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# Ruby Templating With Slim: Part 2

Length:LongLanguages:

In the second and last part of this mini series, we’ll finish this introduction with sections about outputting Ruby code, interpolation, plain text and how to customize Slim to your needs. After that article you should be ready for some Slim action.

## Outputting Code

You have already seen a bit about how to use Ruby in your templates. This section gives you all you need to make use of this. In the first article, we have been using Ruby already in our templates. Let me remind you what I mean:

### Slim

As you can see, inside this head tag, we already used a couple of methods from Rails to deal with styles and JavaScript stuff—nothing major. All you need to do to execute Ruby code is prepend it with an equals = sign. If your code needs to spread over multiple lines, just append a backslash \ at the end of each line and keep going onto the next one. Should you end the line in a comma ,, then you don’t need the backslash. Nice little touch if you ask me.

Let’s have a look at another, more concrete example. Writing forms is often a pain—lots of boilerplate code, lots of repetition, and all these dreaded <%= %> signs in ERB. This can get messy in no time. Could be nicer, huh?

### ERB

A lot of stuff to write for creating a new @agent object, no? Slim lets you handle this a lot more succinctly. We just keep the equals sign and get rid of most other stuff. Tadaa!

### Slim

You can clearly see why this project is called Slim. So much excess fat is gone. Don’t tell me you don’t like what you see—I know you’re digging it! Just an = sign and you can populate your markup with Ruby code—in this case from Rails, of course. And when you compare it to the HTML rendered on the final page, it’s hard to ignore how compact Slim really is.

### HTML Output

Remember the initial question that the Slim core team is guided by: “What's the minimum required to make this work?” When you look at the final HTML output, I guess it’s fair to say that Slim has answered that question quite successfully—no complaints on my end. I want to throw in a couple more small examples to give you more opportunity to get used to how this looks in Slim.

This ERB snippet …

… becomes this in Slim:

### Slim

You could also write this in a more streamlined way via interpolation. You don’t want to go too crazy with that one, though. This would look like this then:

## Text Interpolation

I mentioned this before briefly, but since it is a form of outputting Ruby code it belongs to this section as well. You can use standard text interpolation from Ruby in your Slim templates as well, of course.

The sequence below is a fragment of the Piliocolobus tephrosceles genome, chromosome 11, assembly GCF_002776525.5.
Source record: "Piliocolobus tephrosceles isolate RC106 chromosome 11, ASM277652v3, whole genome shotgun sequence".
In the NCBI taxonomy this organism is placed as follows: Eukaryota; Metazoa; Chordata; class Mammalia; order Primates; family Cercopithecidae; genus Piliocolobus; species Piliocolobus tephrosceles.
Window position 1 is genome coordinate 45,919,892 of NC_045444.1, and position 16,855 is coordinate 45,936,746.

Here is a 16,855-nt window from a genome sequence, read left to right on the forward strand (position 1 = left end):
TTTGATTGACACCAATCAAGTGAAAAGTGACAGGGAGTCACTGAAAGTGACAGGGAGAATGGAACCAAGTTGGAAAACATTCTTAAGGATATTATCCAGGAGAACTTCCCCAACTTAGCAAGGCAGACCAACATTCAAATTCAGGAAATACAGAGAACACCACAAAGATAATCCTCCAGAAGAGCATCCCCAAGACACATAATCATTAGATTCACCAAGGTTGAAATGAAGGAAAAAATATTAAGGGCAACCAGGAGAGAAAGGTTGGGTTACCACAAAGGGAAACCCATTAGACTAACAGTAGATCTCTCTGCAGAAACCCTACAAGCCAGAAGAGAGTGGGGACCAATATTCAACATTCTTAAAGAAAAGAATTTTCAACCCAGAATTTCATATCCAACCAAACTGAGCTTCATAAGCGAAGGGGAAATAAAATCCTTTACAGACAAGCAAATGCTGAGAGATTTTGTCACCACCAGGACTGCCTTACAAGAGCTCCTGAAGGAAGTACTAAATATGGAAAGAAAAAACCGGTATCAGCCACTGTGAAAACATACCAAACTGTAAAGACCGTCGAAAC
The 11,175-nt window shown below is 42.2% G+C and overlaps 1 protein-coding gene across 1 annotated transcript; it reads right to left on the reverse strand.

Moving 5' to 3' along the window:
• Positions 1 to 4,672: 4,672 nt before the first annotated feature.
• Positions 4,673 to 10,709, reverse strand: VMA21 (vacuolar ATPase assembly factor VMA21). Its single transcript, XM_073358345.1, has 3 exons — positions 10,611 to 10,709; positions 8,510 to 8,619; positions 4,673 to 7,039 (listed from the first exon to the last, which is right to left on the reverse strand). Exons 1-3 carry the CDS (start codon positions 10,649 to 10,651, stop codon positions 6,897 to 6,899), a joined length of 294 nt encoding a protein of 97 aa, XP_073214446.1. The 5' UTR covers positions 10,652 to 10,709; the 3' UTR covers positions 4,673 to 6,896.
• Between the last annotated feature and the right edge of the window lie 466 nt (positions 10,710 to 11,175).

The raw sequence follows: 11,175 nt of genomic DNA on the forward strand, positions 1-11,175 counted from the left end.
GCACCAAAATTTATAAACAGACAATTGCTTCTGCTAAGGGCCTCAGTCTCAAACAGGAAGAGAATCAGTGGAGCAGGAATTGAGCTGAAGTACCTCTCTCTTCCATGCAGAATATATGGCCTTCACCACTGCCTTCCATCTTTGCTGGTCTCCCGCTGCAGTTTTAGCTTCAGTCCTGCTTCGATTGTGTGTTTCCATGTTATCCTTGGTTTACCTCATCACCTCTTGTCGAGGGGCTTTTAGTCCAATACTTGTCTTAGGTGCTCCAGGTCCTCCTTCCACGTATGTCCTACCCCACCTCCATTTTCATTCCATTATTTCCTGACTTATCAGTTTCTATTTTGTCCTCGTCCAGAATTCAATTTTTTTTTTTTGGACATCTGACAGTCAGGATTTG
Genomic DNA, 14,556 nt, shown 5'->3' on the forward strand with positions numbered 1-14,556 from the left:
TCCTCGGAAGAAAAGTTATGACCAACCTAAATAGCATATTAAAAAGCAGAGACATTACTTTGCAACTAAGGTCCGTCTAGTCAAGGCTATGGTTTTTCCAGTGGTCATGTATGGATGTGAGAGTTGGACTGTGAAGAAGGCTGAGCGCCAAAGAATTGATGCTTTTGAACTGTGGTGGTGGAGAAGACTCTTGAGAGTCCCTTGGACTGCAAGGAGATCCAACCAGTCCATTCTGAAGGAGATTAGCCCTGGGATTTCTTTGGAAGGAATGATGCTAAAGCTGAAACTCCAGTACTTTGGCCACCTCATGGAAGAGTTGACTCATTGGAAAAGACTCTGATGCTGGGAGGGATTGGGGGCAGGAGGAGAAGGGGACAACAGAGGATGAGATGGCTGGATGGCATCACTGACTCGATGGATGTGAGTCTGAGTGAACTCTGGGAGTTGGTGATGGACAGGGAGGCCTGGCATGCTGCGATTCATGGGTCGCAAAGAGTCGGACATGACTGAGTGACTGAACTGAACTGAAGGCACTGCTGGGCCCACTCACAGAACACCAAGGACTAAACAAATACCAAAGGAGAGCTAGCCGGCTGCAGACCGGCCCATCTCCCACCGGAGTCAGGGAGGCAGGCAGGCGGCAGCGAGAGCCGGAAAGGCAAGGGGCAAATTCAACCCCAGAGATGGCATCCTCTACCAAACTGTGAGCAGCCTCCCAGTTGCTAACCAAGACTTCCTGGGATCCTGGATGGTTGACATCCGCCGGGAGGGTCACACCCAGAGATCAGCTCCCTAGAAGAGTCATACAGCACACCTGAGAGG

### HTML

As seen above, a simple leading backslash \ escapes the interpolation.

## Control Code

One more for the road. Let’s say you want to use a couple of conditionals in your view. Similar to Haml, you signify Ruby code that is not supposed to be outputted onto the page by a simple dash -You have seen this in the example above where we used that to iterate over @agents without displaying that particular part of the code.

Although you should try to stay away from all kinds of conditionals in your views where possible and try to find better OOP solutions for such cases—which is a story for another time—they would look something like this:

### ERB

If you want to output code without HTML escaping in place, just use two equals signs ==. That’s it!

Before we move on, I definitely should take the time to mention this: As you are hopefully aware, tons of view code—aka tons of Ruby code in our context—is a serious smell and should be minimized at all times. Just because Slim makes it maybe even more enticing to plaster your templates with tons of logic, does not mean that you should. Practice constraint in that department! Done right, on the other hand, Slim makes it really elegant to inject Ruby where needed.

## Inline HTML

If you feel the need to write HTML in your Slim templates, you have the option to. I haven’t used that feature, nor would I care to use it, but maybe during a transitional phase this could be helpful for newcomers. Let’s have a super quick look.

### Slim

When Slim encounters the left angle bracket <, it knows that you want to mix in some HTML.

## Verbatim Text (Word for Word)

The pipe character | signals to Slim that you want to have plain text—word for word—and just copies the line. In effect, this lets you avoid any kind of processing. The documentation says that if you want to write verbatim text over multiple lines, you have to indent the text with each line break.

### Screenshot

If you put the text on the same line as the pipe character, you can set the left margin after the pipe plus one single space. Out of curiosity, I fooled around with this a bit and found the following results. Only the last example variation has a little obvious hiccup you should be aware of—it swallows the first word of the sentence.

### Screenshot

How the output is rendered into your HTML markup differs a bit.

Of course it’s necessary to comment out your code every once in a while. Don’t forget, though, that too many comments are a smell as well. Just try to keep it to an absolute minimum!

A forward slash / is all you need to comment out any code.

### Slim

Boom! And now this paragraph is gone from the page. This comment leaves no trace in the final HTML markup. You just need to apply it to the parent selector and all its children will be commented out as well. So, even comments are slim and minimal.